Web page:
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International Journal of Fluid Mechanics Research
ESCI SJR: 0.206 SNIP: 0.446 CiteScore™: 0.5

ISSN Print: 2152-5102
ISSN Online: 2152-5110

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International Journal of Fluid Mechanics Research

DOI: 10.1615/InterJFluidMechRes.v38.i4.10
pages 291-311

A Vortex Plate Theory of Hovering Animal Flight

Khaled M. S. Faqih
Information Systems Department, Al al-Bayt University, Jordan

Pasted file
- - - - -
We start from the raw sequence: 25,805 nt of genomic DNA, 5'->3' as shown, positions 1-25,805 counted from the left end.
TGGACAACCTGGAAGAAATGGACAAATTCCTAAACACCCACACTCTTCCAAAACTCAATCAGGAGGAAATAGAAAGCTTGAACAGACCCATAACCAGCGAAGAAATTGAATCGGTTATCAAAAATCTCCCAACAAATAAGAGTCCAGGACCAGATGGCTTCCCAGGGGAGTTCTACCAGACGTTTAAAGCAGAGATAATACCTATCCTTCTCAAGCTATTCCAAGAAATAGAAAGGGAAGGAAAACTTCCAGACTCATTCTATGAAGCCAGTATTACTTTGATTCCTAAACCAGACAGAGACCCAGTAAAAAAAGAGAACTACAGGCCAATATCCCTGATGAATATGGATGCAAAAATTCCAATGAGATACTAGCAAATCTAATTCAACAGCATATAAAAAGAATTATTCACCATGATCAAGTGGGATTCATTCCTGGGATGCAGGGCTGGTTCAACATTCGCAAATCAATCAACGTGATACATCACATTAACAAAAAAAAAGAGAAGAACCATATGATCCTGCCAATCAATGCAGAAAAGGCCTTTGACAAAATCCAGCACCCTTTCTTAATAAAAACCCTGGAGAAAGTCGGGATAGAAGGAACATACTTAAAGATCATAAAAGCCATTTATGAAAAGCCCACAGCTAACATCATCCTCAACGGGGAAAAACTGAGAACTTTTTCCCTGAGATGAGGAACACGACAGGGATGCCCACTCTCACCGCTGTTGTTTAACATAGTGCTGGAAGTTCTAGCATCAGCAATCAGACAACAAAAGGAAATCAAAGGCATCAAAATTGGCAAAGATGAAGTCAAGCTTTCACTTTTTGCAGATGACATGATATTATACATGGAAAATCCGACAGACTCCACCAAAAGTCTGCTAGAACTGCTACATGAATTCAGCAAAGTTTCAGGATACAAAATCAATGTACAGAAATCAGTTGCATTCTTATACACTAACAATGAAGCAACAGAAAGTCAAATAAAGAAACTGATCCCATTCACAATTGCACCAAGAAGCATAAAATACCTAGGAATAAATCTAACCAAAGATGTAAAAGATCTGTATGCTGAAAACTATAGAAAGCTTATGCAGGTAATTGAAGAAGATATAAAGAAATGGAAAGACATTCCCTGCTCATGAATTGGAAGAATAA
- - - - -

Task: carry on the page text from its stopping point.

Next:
A mathematical model of vortex structure generated during animal hovering flight is adopted to determine the induced power requirement. The wake structure is modelled by a series of equispaced rigid rectangular vortex plates, positioned horizontally and moving vertically downwards with identical speeds; each plate is generated during powering of the functionally wing stroke. These plates are assumed to remain undistorted during their motion and act as rigid surfaces. The flow around the far wake is assumed to be identical to that of the flow about an infinite series of parallel vortex plates moving normal to themselves with constant speed. The vortex representation of the wake considered in the current theory allows a considerable loss of momentum to occur. This loss is approximated by Prandlt’s tip theory. The boundary conditions of this disjointed set of vortex plates determine their velocity potential which contribute to the calculation of the induced power requirement. The current theory is based on the assumption that the impulse associated with the vortex plate is adequate to support the animal’s weight for the duration of the wing stroke period. It is determined that the ratio of the initial vortex plate area Ai to wing swept area Ad is equal to the normal spacing parameter f; which can be related to the hovering parameter K by equating the impulse of the vortex sheet to the vortex plate impulse; K depends upon the animal’s morphology and the kinematics characteristic of the wing stroke. The classical model for induced power estimate is the actuator-disk model which renders the advantage of simplicity. This type of modelling does not precisely correspond to actual events that occur in animal flight. However, the current approach accords well with the nature of the wingbeat since it considers the unsteadiness in the wake as an important fluid dynamical characteristic. Induced power in hovering is calculated as the aerodynamic power required to generate the vortex wake system since this wake is primarily the main physical product of hovering action. Specific mean induced power to mean wing tip velocity ratio is determined by solely the normal spacing parameter f for a given wing stroke amplitude. The current theory gives much higher specific induced power estimate than anticipated by classical methods.